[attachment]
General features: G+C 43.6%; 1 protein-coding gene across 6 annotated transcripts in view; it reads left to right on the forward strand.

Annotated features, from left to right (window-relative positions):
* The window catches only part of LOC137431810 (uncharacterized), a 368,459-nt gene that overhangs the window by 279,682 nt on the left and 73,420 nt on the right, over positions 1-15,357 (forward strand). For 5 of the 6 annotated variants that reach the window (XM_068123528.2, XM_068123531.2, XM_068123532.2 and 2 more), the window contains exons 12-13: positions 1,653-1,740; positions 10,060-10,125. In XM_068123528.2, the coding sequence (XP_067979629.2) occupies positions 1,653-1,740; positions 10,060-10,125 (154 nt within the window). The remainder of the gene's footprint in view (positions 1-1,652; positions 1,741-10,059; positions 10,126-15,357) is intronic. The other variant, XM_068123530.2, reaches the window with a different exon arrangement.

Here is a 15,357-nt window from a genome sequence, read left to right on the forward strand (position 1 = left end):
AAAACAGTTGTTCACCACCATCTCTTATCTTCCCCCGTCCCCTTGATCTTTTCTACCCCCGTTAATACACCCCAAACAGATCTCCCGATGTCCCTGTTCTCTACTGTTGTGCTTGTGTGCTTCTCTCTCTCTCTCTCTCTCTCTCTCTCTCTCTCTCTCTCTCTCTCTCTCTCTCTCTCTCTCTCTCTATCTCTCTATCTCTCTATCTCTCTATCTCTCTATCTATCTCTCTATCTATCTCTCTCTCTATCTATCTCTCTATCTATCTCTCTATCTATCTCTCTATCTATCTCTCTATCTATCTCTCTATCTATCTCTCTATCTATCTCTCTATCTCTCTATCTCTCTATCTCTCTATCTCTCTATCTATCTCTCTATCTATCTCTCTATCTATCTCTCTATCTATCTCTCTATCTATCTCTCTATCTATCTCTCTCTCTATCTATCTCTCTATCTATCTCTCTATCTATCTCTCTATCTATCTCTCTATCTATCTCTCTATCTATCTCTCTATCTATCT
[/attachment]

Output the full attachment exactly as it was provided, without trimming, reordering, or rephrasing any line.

General features: G+C 43.6%; 1 protein-coding gene across 6 annotated transcripts in view; it reads left to right on the forward strand.

Annotated features, from left to right (window-relative positions):
* The window catches only part of LOC137431810 (uncharacterized), a 368,459-nt gene that overhangs the window by 279,682 nt on the left and 73,420 nt on the right, over positions 1-15,357 (forward strand). For 5 of the 6 annotated variants that reach the window (XM_068123528.2, XM_068123531.2, XM_068123532.2 and 2 more), the window contains exons 12-13: positions 1,653-1,740; positions 10,060-10,125. In XM_068123528.2, the coding sequence (XP_067979629.2) occupies positions 1,653-1,740; positions 10,060-10,125 (154 nt within the window). The remainder of the gene's footprint in view (positions 1-1,652; positions 1,741-10,059; positions 10,126-15,357) is intronic. The other variant, XM_068123530.2, reaches the window with a different exon arrangement.

Here is a 15,357-nt window from a genome sequence, read left to right on the forward strand (position 1 = left end):
AAAACAGTTGTTCACCACCATCTCTTATCTTCCCCCGTCCCCTTGATCTTTTCTACCCCCGTTAATACACCCCAAACAGATCTCCCGATGTCCCTGTTCTCTACTGTTGTGCTTGTGTGCTTCTCTCTCTCTCTCTCTCTCTCTCTCTCTCTCTCTCTCTCTCTCTCTCTCTCTCTCTCTCTCTCTCTATCTCTCTATCTCTCTATCTCTCTATCTCTCTATCTATCTCTCTATCTATCTCTCTCTCTATCTATCTCTCTATCTATCTCTCTATCTATCTCTCTATCTATCTCTCTATCTATCTCTCTATCTATCTCTCTATCTATCTCTCTATCTCTCTATCTCTCTATCTCTCTATCTCTCTATCTATCTCTCTATCTATCTCTCTATCTATCTCTCTATCTATCTCTCTATCTATCTCTCTATCTATCTCTCTCTCTATCTATCTCTCTATCTATCTCTCTATCTATCTCTCTATCTATCTCTCTATCTATCTCTCTATCTATCTCTCTATCTATCT